8. Food Safety Management Systems

Food Safety Management System
Group of practices and procedures intended to prevent foodborne illness. Actively controls risks and hazards throughout the flow of food

Foundation of a food safety management system:

  • Personal hygiene program
  • Food safety training program
  • Supplier selection and specification program
  • Quality control and assurance program
  • Standard operating procedures (SOPs)
  • Facility design and equipment maintenance program
  • Cleaning and sanitation program
  • Pest control program

Active Managerial Control

Active managerial control is a proactive approach to foodborne illness.

Active managerial control focuses on the five most common risk factors for foodborne illness:

  • 1. Purchasing food from unsafe sources
  • 2. Failing to cook food adequately
  • 3. Holding food at incorrect temperatures
  • 4. Using contaminated equipment
  • 5. Practicing poor personal hygiene

There are many ways to achieve active managerial control in the operation::

  • Training programs
  • Manager supervision
  • Incorporation of standard operating procedures (SOPs)

These are critical to the success of active managerial control:

  • Training programs
  • Monitoring critical activities in the operation
  • Taking the necessary corrective action when required
  • Verifying that the actions taken control the risks factors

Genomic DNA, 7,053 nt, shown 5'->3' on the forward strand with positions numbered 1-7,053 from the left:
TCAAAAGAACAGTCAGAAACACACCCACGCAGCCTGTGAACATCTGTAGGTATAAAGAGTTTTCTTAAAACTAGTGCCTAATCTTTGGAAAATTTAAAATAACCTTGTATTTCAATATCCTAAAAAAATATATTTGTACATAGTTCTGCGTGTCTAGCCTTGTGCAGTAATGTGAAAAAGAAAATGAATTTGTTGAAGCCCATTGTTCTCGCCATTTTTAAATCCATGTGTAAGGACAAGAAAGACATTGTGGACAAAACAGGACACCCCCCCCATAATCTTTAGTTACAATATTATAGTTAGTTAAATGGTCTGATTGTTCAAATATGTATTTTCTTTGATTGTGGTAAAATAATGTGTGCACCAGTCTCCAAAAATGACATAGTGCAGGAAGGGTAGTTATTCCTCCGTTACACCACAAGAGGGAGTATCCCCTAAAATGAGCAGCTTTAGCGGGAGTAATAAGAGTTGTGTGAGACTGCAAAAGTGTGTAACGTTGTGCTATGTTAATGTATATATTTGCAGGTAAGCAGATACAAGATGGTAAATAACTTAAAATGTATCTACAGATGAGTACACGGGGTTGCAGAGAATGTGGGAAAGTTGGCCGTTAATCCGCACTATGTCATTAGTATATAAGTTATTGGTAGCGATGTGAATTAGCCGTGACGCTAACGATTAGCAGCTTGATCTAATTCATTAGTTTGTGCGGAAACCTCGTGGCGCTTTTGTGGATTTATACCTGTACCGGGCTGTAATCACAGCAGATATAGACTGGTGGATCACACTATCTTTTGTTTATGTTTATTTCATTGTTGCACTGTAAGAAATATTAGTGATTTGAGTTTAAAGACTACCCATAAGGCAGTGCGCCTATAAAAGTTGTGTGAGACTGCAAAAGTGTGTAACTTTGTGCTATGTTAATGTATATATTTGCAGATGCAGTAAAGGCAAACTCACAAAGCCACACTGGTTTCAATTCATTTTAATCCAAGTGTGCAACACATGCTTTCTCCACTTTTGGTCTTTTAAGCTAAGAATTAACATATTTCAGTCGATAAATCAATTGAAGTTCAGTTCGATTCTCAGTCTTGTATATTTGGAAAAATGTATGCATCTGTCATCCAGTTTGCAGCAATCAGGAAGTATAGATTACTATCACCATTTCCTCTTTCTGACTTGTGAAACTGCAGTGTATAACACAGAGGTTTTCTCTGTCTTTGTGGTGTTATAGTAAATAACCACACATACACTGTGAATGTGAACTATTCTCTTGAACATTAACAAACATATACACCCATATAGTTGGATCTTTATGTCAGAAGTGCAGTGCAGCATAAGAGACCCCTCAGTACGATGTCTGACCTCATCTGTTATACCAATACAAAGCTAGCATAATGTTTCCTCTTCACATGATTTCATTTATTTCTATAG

HACCP – Hazard Analysis Critical Control Point

The HACCP approach:

  • HACCP is based on identifying significant biological, chemical, or physical hazards at specific points within a product’s flow through an operation
  • Once identified, hazards can be prevented, eliminated, or reduced to safe levels
  • A HACCP system must be based on a written plan
  • It must be specific to each facility’s menu, customers, equipment, processes, and operations
  • A plan that works for one operation may not work for another

The 7 HACCP principles:

  • 1. Conduct a hazard analysis
  • 2. Determine critical control points (CCPs)
  • 3. Establish critical limits
  • 4. Establish monitoring procedures
  • 5. Identify corrective actions
  • 6. Verify that the system works
  • 7. Establish procedures for record keeping and documentation

These specialized processing methods require a variance and may require a HACCP plan:

  • Packaging fresh juice on-site for sale at a later time, unless the juice has a warning label
  • Smoking food to preserve it but not to enhance its flavor (think beef jerky)
  • Using food additives or components (like vinegar) to preserve or alter food so it no longer needs time and temperature control for safety (think pickled eggs)
  • Curing food
  • Packaging food using a reduced-oxygen packaging (ROP) method
  • Sprouting seeds or beans
  • Offering live shellfish from a display tank
  • Custom-processing animals for personal use (i.e. dressing a deer)